Did you have a long day at work today? No matter how many hours we put in, most of us can look forward to going home at the end of the day. But imagine staying on the job for one solid week. WTOC found a Coastal Empire man who's doing exactly that. We followed tug boat captain Joe Maggioni, who works seven days straight before he can have seven days off.
It's eight in the morning. The sun is rising over the Savannah River and Joe Maggioni is beginning another week on the job.
"I like the work," he says. "I like working with a group of people and working for the same goal, getting the job done."
Maggioni is the captain of the tugboat Georgia. For more than 25 years, he's been helping ships in and out of port. He and his crew move on board for an entire week. They'll help as many as 45 ships during that time, keeping them busy day and night.
"The harbor doesn't open at eight and it doesn't shut down at five," says Maggioni. "That's why we're here 24 hours a day."
Life on board a tugboat means you live with your coworkers.
"It's not so bad most of the time. Everybody has their moments, just like every place else," Maggioni tells us.
As the crew moves in, they load up on supplies for the week. By 9am, they start the engines and head out on the first job of the day.
By noon, the Georgia is on assignment with another tugboat. The tugs will turn a ship around and move her into dock. They'll push from the ship's stern, while the other tug pushes from the bow. A docking pilot, on the ship's bridge, talks them through the job. Soon the ship is on its way to dock.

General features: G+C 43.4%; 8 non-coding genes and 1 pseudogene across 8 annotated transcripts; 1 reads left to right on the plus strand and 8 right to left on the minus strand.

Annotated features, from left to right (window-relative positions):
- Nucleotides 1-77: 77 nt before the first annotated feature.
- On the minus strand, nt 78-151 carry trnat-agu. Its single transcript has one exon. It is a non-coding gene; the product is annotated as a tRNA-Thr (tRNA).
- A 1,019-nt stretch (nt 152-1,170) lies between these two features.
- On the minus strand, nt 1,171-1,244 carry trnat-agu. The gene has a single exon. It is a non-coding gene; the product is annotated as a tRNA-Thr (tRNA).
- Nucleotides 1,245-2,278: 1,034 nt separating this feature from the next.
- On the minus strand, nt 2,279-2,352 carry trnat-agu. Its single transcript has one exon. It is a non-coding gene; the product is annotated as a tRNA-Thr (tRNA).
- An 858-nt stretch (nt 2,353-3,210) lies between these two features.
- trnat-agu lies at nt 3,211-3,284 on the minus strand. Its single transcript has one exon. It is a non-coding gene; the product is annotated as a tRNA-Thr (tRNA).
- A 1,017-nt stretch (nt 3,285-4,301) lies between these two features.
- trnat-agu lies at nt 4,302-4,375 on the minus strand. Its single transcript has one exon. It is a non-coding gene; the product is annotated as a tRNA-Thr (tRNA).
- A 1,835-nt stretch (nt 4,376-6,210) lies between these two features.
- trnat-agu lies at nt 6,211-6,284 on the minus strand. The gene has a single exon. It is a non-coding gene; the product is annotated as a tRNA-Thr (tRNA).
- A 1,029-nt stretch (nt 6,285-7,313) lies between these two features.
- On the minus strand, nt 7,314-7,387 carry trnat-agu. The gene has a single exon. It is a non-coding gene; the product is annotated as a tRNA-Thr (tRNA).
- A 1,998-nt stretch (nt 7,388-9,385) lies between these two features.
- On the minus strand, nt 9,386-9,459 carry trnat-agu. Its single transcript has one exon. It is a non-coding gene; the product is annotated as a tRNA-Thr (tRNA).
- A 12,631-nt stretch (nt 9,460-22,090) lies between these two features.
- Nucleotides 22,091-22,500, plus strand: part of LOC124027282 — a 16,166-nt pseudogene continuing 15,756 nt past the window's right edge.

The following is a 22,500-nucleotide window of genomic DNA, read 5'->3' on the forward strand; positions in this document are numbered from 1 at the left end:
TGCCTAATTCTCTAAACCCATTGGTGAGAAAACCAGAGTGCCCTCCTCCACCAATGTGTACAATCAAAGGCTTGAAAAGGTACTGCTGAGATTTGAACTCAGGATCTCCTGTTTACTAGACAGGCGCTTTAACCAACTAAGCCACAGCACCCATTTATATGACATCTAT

You don't have to go any further than the Savannah River to realize why tugboats are so important. Some of these ships are 500, 600, even over 900 feet long, like the Georgia. They're built for cargo, not maneuverability, and that's where Joe Maggioni and his crew provide such a valuable service.
"Basically, what we do is we help ships to the dock and we help ships away from the dock, and we assist them in maneuvering in a way they can't normally maneuver," explains Maggioni.
By 3pm, the Georgia is docking more ships and pulling others, like a 965-foot container ship, out to sea. But not everything runs according to plan. At 6pm, Maggioni learns his next ship is delayed at the port. It could be hours before it's ready to leave.
At 10pm, the Georgia finally heads out to help the ship to sea. It's dangerous work. If a line breaks, tension on the rope could cause a serious accident. But this job goes well. By midnight, the ship is at sea and the Georgia is on its way back to the dock.
The day is over, but the job is not. Maggioni's got six more days before he finally goes home. It's difficult, but the upcoming week off makes it worthwhile.
"The first thing I do is unpack my bags, put everything in the drawers and start all over again with another week," he says.
If you can handle the schedule and living for a week at a time with your coworkers, being a tugboat captain might be a job you'd enjoy.